Last week I had the ever-so-indulgent honor of being invited over to Erika Nakamura and Amelia Posada’s casa for Sunday supper. Two two girls run the infamous Lindy & Grundy butcher shop, so any meal at their place would no doubt be absolutely magnificent. But this Sunday was particularly special because Riccardo Ricci, who works with Dario Cecchini in the Chianti region of Italy, would be cooking the meal. It also happened to be the night before my 27th birthday, which I was particularly lamenting. And we all know there’s no better cure for the getting older blues than a great meal, so it was game on.
For those who don’t know, Dario is one of the foremost butchers on the planet. His butcher shop in Panzano, just outside Florence, not only supplies locals with outrageous meat, but also feeds two of his own wildy-popular nose-to-tail restaurants. Erika and Amelia, savy business women that they are, snapped up one of his former employees, Melissa Cortina, to manage their Fairfax Avenue shop. Melissa and Riccardo were close friends while she butchered with Dario, and the two worked together in the girl’s West Hollywood kitchen with style and grace.
The crowd was mostly L & G staffers, plus a handful of local chefs and writers. Chad Colby of Osteria Mozza, who won the Los Angeles Cochon 555 competition, showed up with the most beautiful plate of pate, head cheese and charcuterie– all made from a single pig. And Willy Blackmore of Tasting Table brought over some gorgeous bottles of Italian wine from Domaine LA, which we delightfully sipped on as the scent of fennel, rosemary and roasting meat wafted out of the kitchen.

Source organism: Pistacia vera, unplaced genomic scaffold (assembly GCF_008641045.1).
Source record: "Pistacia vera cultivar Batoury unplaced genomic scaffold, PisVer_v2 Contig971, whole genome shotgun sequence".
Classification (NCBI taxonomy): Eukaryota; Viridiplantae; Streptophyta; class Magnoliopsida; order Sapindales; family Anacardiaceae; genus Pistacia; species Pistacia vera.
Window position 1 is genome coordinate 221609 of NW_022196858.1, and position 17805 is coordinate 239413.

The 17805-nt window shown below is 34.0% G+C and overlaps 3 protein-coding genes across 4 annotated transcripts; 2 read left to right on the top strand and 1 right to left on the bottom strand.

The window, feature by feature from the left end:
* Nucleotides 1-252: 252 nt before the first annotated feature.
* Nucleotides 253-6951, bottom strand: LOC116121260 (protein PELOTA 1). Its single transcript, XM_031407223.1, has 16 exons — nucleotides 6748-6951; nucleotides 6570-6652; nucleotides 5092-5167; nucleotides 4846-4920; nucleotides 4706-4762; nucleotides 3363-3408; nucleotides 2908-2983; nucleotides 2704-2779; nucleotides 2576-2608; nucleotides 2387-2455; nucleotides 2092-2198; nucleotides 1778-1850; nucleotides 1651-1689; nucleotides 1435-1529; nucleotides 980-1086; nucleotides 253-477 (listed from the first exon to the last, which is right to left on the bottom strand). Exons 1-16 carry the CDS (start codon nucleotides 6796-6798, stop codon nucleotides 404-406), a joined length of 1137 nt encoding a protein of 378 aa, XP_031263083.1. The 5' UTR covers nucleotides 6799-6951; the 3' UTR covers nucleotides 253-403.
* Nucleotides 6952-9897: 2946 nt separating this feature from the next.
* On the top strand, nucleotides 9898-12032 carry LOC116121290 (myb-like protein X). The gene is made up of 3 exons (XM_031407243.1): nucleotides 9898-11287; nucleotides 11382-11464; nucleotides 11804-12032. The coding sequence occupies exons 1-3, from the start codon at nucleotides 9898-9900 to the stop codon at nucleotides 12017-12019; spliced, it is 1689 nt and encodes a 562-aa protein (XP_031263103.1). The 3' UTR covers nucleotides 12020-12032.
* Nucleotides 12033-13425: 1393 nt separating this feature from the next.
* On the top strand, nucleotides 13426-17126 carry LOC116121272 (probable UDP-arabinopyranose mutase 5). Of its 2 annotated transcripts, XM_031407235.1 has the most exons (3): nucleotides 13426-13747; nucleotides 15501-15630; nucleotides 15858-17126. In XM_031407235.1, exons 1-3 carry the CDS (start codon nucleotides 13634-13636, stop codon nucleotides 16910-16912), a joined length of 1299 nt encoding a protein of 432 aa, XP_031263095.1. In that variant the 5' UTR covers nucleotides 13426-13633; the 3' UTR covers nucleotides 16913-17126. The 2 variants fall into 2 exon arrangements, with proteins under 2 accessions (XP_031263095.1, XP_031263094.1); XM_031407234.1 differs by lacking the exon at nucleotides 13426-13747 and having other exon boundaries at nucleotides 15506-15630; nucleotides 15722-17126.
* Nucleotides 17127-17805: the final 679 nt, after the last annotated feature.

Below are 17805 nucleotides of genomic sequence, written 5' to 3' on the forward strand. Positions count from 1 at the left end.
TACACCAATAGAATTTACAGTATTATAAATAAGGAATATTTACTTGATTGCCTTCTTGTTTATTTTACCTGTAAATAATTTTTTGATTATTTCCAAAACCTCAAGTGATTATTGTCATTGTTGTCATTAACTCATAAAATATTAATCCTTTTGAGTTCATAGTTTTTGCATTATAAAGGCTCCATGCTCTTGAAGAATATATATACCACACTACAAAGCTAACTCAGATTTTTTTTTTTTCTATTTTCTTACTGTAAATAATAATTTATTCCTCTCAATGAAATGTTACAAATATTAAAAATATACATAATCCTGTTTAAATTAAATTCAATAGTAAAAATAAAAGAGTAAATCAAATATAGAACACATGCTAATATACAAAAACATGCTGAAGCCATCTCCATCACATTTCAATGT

For the first course there was Chianti crudo, or as Ricardo called it, ” beef sushi,” served tableside. This sustainable version of steak tartare was made from the highly muscular hind quarters, which are repatedly tenderized, then mixed with a hearty guzzle of olive oil, lemon zest, lemon juice, and a heaping serving of what we came to call “crack” — an artisanal salt served at Dario’s restaurant that’s the consistency of baking powder, with the a distinctive herbaceous minerality. Our table’s bowl of salt kept mysteriously disappearing throughout the meal, and every few minutes someone would be caught asking, “Wait, wait…where’s our crack? Someone stole it! Who has it?” Seriously, we became fiends. Thankfully Riccardo sent each of us home with a ziplock baggie of the stuff, pictured above.
Riccardo also served a cured pork dish that reminded me of a porcine version of tuna, which was cured in wine and salt and served with raw red onion. Then came the porchetta, a giant loin wrapped in its belly, then stuffed with rosemary and other aromatics. There was also a beef roast stuffed with marrow, tied with twine and then slow cooked til it was fall-apart tender and the most outrageous stewed cannelini beans. The feast wrapped up with delicate olive oil cakes and French pressed coffee. Perfection.
As we neared the midnight hour, Riccardo busted out one of the most outstanding bottles of grappa that ever graced my lips. If this is emblematic of what 27 has in store, I’m stoked.